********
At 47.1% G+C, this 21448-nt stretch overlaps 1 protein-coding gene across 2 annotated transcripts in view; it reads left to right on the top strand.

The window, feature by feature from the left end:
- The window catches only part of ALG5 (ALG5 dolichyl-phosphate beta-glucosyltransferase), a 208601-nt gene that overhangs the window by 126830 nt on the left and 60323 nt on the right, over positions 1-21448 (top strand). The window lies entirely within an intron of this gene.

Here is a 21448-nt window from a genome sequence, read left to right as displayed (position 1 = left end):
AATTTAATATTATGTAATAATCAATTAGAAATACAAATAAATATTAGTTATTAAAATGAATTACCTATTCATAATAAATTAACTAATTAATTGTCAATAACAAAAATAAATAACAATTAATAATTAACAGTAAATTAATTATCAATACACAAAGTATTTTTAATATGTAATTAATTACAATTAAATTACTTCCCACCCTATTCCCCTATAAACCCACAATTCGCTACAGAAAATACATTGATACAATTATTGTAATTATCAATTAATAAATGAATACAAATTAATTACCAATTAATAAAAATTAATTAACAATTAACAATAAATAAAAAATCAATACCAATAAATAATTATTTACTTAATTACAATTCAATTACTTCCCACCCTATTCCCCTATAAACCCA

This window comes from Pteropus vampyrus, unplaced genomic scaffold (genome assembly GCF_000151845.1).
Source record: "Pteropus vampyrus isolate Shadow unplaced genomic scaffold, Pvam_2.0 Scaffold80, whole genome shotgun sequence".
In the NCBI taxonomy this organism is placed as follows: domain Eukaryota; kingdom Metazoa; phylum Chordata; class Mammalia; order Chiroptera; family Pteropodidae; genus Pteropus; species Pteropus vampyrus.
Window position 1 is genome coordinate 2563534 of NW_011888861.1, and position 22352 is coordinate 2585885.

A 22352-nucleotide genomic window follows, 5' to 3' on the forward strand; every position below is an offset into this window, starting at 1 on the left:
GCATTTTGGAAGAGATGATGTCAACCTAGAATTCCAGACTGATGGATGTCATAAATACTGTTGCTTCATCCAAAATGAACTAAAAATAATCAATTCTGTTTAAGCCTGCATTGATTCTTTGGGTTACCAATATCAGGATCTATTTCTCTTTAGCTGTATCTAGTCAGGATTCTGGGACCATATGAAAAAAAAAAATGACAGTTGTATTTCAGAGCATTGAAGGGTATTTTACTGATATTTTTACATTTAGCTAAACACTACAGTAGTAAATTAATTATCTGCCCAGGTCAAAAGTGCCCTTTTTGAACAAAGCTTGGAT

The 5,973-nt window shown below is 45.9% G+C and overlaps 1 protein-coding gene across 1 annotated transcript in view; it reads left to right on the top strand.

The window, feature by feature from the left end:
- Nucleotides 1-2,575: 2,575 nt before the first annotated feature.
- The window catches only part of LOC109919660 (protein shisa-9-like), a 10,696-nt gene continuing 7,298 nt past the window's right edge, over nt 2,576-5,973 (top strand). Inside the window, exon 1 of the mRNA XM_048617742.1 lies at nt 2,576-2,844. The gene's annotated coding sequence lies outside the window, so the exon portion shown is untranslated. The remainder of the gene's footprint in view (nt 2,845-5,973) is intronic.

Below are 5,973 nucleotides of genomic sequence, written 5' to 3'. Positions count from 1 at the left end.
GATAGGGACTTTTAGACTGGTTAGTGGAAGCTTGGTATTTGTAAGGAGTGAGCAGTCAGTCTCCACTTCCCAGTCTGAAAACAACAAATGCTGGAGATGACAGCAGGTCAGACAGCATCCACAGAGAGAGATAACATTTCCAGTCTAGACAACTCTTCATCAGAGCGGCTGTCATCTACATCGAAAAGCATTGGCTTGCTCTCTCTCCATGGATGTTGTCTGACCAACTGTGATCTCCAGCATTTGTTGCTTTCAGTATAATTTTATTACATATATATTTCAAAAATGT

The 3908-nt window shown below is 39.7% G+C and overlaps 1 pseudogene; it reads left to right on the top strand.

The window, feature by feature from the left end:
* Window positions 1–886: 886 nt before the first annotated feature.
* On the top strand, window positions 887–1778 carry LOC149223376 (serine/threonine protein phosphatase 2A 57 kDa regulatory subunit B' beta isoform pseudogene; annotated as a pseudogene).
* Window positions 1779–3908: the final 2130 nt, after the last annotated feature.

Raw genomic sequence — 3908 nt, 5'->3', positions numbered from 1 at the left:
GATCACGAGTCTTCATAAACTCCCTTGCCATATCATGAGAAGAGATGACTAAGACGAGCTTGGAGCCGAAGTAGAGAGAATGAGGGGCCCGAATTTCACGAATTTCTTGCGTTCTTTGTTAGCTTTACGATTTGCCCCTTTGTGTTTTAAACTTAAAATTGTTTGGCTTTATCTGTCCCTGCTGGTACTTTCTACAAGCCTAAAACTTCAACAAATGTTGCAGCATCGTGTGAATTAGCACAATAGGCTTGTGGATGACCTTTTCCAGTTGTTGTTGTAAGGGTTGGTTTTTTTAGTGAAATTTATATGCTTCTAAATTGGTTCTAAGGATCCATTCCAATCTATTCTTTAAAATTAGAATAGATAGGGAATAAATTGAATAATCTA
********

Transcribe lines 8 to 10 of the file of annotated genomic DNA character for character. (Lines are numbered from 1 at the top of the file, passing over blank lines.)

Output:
In the NCBI taxonomy this organism is placed as follows: domain Eukaryota; kingdom Metazoa; phylum Chordata; class Mammalia; order Chiroptera; family Pteropodidae; genus Pteropus; species Pteropus vampyrus.
Window position 1 is genome coordinate 2563534 of NW_011888861.1, and position 22352 is coordinate 2585885.

A 22352-nucleotide genomic window follows, 5' to 3' on the forward strand; every position below is an offset into this window, starting at 1 on the left: